A Time For Fishing With The Boys
Wednesday - June 29, 2005
The DeHaviland float plane settled gently onto the glassy surface of Yes Bay, about 50 miles north of Ketchikan, Alaska. The light rain on the wind shield obscured the details of the granite banks on either side, and the thick forests of spruce, fir and hemlock that rose above them.
The floating docks of the Yes Bay Lodge were the first sign of civilization we had seen for the last 40 miles. From Ketchikan we had followed the Behm Canal above thousands of square miles of pristine forests covering the multitude of islands and peninsulas defining that inland waterway connecting Ketchikan to Juneau and northward to Anchorage.
For months I had been very excited about this trip, an opportunity to spend special time with my three sons, Steve, Dave and Jerry. And now we were finally here. As we stepped down from the plane to the dock we were met by the Yes Bay Lodge proprietor and our fishing guides, themselves a father-son team. An elevated boardwalk led us to the steps of the classic rustic fishing lodge framed by noble firs, the bay and an inlet on the side. The accommodations for 20 to 30 guests included comfortable rooms, a casual lounge and bar, and a dining room, all abounding with trophy size salmon and animal pelts mounted on walls. A spacious deck overlooked the bay and the distant inlet.
Three of the next five days included salmon and halibut fishing until the daily limit was attained, sometimes early, sometimes not at all. For Alaska non-residents the limit is one King Salmon, minimum 28 inches long, and several halibut. We fished in threes from 18-foot boats, a guide for each two of us, and always monitored by two or three bald eagles from along the shore. Some days several fish would be hooked and fought to the boat, but then released for being too small. You’d know instantly if the king on the line was a “keeper” from the weight and the tenacity of the fight. Landing even a 20-30- pound salmon required patience to let the fish run out the line when necessary, but reeling it up to the net a little at a time. Returning to the dock in the afternoon with “fish in the well” stimulated the inevitable animated fish stories and the laughter of one-upsmanship.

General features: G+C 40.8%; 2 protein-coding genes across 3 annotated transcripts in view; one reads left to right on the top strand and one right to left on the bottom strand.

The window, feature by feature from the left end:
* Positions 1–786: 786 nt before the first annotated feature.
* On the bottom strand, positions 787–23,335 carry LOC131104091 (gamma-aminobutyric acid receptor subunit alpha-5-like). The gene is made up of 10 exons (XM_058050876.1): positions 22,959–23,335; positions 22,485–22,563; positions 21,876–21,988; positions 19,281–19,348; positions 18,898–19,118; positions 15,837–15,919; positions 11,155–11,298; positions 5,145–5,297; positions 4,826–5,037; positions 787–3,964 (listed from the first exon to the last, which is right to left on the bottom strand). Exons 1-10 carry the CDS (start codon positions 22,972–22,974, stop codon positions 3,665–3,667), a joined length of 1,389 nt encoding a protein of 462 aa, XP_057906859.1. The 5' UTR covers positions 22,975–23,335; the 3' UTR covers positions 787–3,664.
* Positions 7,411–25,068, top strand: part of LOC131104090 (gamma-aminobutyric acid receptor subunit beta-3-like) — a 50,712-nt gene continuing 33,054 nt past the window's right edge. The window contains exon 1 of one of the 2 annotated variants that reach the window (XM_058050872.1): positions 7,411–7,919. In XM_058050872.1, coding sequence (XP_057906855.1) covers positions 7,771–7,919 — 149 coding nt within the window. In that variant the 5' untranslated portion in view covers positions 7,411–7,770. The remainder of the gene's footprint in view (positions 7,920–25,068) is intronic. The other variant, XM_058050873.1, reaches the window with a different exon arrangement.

One day we hiked the stream trail behind the lodge, making our way through Alaskan rain forrest of towering spruce, grub infested stumps and fallen spars (some shredded by hungry bears), hanging mosses, lichens and every shade of green in the spectrum — a “Hobbit Forest” as Jerry called it. In the stream and it’s mountain lake headwater we played with the trout, catching and releasing in accordance with the law.
That same evening we kayaked across mirror-like waters that reflected the rising moon above the silhouettes of tree lined ridges. Nearing the summer solstice, the Alaskan twilight just wouldn’t give in ‘til around 11pm.
Another day we hiked a higher trail past cascades of white water streaming down granite slides. We continued along the banks of a mountain lake, it’s inlet marked by a picturesque meadow with a clear, winding river. There was even a nearby hot springs which afforded a happy soak before hitting the trail back.
Steve and Dave are school teachers, but also “natural” naturalists, and provided many fascinating insights into our experience. Jerry is the therapist, and provided equally insightful commentary on the people we met.
Obviously, to be immersed in such spectacular natural beauty for several days was a highlight of the trip, and the boys and I realize how blessed we are to have been able to do it. We also appreciate even more the the rules and regulations enforced by our Forestry and Fish & Game Services to ensure the preservation of such places and species.
But the most gratifying aspect for me was the opportunity to reconnect with my sons in a setting devoid of the usual distractions which frequently make that reconnection difficult. But fishing provides a lot of quiet time. We talked of their kids and their wives and their work and their plans. We waxed philosophically and we traded raunchy jokes. We talked of our family and how we got to where we are. And I realized with pride and gratitude that my boys are good men.
Actually, I guess the fishing was only the vehicle for the really good stuff. But we are having salmon tonight.
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